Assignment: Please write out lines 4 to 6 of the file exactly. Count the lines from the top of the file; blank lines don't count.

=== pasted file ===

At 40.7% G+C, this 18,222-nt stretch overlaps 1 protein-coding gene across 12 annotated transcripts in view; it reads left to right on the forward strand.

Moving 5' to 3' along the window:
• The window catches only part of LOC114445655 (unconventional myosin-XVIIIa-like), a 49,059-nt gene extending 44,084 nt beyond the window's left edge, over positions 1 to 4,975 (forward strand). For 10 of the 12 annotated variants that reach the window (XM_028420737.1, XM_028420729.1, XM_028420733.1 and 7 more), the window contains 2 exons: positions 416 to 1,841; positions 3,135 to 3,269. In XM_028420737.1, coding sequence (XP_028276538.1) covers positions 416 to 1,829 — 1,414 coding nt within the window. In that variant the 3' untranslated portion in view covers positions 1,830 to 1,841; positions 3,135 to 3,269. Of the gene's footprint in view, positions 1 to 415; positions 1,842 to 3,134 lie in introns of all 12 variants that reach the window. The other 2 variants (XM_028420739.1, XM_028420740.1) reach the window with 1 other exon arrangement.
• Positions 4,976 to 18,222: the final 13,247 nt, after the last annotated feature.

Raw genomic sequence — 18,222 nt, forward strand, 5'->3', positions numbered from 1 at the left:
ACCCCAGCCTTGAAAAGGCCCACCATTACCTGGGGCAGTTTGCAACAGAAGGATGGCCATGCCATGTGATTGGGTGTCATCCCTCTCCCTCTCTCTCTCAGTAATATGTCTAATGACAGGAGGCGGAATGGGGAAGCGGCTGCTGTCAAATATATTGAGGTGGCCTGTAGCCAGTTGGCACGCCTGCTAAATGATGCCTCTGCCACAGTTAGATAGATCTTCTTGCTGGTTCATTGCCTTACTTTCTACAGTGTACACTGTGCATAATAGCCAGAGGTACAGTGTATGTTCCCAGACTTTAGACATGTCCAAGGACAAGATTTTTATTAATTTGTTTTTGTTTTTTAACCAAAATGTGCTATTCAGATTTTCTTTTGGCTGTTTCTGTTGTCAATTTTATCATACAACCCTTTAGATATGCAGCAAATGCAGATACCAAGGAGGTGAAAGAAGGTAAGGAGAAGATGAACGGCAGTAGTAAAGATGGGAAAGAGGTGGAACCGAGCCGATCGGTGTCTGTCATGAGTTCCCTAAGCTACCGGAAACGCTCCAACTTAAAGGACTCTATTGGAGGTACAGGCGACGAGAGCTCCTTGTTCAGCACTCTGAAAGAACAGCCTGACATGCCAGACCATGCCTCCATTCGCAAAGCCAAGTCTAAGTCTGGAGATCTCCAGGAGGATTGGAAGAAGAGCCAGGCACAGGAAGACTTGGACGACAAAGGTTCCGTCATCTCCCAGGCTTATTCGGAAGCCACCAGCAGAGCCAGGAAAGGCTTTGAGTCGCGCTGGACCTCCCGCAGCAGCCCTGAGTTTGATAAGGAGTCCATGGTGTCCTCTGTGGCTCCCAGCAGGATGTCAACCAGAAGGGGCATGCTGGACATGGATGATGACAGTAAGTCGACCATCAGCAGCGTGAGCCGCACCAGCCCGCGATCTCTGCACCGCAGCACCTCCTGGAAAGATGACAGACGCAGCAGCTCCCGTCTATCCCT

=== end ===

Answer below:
• Positions 4,976 to 18,222: the final 13,247 nt, after the last annotated feature.

Raw genomic sequence — 18,222 nt, forward strand, 5'->3', positions numbered from 1 at the left:
ACCCCAGCCTTGAAAAGGCCCACCATTACCTGGGGCAGTTTGCAACAGAAGGATGGCCATGCCATGTGATTGGGTGTCATCCCTCTCCCTCTCTCTCTCAGTAATATGTCTAATGACAGGAGGCGGAATGGGGAAGCGGCTGCTGTCAAATATATTGAGGTGGCCTGTAGCCAGTTGGCACGCCTGCTAAATGATGCCTCTGCCACAGTTAGATAGATCTTCTTGCTGGTTCATTGCCTTACTTTCTACAGTGTACACTGTGCATAATAGCCAGAGGTACAGTGTATGTTCCCAGACTTTAGACATGTCCAAGGACAAGATTTTTATTAATTTGTTTTTGTTTTTTAACCAAAATGTGCTATTCAGATTTTCTTTTGGCTGTTTCTGTTGTCAATTTTATCATACAACCCTTTAGATATGCAGCAAATGCAGATACCAAGGAGGTGAAAGAAGGTAAGGAGAAGATGAACGGCAGTAGTAAAGATGGGAAAGAGGTGGAACCGAGCCGATCGGTGTCTGTCATGAGTTCCCTAAGCTACCGGAAACGCTCCAACTTAAAGGACTCTATTGGAGGTACAGGCGACGAGAGCTCCTTGTTCAGCACTCTGAAAGAACAGCCTGACATGCCAGACCATGCCTCCATTCGCAAAGCCAAGTCTAAGTCTGGAGATCTCCAGGAGGATTGGAAGAAGAGCCAGGCACAGGAAGACTTGGACGACAAAGGTTCCGTCATCTCCCAGGCTTATTCGGAAGCCACCAGCAGAGCCAGGAAAGGCTTTGAGTCGCGCTGGACCTCCCGCAGCAGCCCTGAGTTTGATAAGGAGTCCATGGTGTCCTCTGTGGCTCCCAGCAGGATGTCAACCAGAAGGGGCATGCTGGACATGGATGATGACAGTAAGTCGACCATCAGCAGCGTGAGCCGCACCAGCCCGCGATCTCTGCACCGCAGCACCTCCTGGAAAGATGACAGACGCAGCAGCTCCCGTCTATCCCT